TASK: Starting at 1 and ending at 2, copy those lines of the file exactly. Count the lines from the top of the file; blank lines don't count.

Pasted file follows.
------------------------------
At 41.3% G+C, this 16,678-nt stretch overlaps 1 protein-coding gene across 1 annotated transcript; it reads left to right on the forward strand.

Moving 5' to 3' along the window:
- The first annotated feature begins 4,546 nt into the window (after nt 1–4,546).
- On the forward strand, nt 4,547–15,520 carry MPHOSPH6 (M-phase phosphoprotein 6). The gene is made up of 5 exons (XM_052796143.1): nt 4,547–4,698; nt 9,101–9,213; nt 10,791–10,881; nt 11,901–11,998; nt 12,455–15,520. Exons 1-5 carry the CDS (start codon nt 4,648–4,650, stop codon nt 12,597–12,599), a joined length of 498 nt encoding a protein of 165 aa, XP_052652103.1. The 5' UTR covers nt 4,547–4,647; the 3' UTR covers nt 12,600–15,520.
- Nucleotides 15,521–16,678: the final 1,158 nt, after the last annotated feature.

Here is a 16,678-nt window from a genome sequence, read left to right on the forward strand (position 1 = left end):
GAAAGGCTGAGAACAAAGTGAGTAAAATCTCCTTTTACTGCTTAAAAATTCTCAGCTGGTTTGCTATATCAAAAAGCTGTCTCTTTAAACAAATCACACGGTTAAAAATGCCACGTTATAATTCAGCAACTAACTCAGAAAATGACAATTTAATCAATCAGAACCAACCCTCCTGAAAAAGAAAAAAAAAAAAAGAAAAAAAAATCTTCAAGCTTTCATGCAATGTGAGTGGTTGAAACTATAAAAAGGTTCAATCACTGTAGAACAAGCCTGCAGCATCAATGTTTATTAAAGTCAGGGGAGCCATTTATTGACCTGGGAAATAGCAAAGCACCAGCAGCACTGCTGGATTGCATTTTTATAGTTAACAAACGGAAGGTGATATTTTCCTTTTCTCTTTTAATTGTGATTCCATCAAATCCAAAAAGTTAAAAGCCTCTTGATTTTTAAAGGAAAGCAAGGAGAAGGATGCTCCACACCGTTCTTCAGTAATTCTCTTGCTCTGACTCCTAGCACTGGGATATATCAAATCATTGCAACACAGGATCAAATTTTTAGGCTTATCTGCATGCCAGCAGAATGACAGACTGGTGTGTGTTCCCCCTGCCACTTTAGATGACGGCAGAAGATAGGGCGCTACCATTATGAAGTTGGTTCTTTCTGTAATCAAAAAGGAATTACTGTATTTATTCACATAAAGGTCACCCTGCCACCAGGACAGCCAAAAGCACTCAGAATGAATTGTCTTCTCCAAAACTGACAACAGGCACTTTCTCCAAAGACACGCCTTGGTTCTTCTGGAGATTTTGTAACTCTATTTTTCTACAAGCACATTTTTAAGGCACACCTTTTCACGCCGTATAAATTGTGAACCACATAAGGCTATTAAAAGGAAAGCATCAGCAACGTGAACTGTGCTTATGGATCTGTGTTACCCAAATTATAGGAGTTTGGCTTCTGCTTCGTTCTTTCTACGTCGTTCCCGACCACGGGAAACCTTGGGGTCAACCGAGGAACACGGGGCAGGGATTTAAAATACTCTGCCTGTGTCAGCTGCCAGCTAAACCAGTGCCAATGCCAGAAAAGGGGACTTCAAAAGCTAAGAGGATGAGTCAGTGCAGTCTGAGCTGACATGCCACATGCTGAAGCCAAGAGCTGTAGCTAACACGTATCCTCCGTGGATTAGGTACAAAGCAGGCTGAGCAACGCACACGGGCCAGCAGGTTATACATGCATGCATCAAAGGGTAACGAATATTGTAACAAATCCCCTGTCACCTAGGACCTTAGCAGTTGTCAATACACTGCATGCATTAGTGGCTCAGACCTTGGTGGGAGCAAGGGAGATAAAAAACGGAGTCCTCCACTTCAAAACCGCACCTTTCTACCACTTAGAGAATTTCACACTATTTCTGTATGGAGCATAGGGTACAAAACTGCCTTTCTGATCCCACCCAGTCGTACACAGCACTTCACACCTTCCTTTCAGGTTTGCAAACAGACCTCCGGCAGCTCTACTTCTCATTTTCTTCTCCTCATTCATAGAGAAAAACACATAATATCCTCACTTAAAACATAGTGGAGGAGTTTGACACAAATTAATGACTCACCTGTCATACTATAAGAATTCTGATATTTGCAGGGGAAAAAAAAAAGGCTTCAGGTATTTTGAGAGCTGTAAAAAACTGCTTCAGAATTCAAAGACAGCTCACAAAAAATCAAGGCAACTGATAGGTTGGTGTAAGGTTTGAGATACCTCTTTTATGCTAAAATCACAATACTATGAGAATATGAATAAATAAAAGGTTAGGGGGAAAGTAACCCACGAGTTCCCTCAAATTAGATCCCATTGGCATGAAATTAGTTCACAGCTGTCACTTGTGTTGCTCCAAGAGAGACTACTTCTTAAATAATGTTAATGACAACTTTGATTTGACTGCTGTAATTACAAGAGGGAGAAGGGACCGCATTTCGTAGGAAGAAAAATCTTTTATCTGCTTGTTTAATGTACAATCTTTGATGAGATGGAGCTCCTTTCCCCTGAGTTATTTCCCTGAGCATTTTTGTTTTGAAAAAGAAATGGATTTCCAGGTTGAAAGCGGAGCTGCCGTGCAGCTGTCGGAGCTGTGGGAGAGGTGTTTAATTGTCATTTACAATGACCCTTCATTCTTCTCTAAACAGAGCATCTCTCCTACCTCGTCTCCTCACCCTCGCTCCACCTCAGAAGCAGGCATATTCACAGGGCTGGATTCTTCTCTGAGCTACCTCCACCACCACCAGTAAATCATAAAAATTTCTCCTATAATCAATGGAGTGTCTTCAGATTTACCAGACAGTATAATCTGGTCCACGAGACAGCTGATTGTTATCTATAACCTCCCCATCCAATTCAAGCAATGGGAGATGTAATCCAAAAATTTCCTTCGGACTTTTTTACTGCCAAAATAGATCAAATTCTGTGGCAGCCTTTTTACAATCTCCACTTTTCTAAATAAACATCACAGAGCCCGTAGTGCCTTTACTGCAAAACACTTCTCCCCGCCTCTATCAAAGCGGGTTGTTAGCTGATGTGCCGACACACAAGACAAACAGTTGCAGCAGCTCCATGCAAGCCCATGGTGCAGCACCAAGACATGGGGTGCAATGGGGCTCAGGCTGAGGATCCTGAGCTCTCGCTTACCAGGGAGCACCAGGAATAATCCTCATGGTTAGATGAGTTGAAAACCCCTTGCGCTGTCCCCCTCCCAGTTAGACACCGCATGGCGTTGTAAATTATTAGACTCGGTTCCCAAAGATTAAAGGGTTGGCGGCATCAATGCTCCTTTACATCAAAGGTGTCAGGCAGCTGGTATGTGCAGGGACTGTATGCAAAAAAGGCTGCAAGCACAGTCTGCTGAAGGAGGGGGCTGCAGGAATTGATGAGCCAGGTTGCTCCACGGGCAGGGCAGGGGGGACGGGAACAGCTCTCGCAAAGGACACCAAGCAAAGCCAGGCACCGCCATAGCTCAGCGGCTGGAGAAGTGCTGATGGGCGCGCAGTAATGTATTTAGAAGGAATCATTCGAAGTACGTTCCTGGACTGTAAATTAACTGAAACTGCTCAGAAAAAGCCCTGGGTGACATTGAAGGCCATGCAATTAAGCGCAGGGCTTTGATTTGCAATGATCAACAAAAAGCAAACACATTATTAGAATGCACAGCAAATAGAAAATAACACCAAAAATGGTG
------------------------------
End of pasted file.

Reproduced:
At 41.3% G+C, this 16,678-nt stretch overlaps 1 protein-coding gene across 1 annotated transcript; it reads left to right on the forward strand.

Moving 5' to 3' along the window: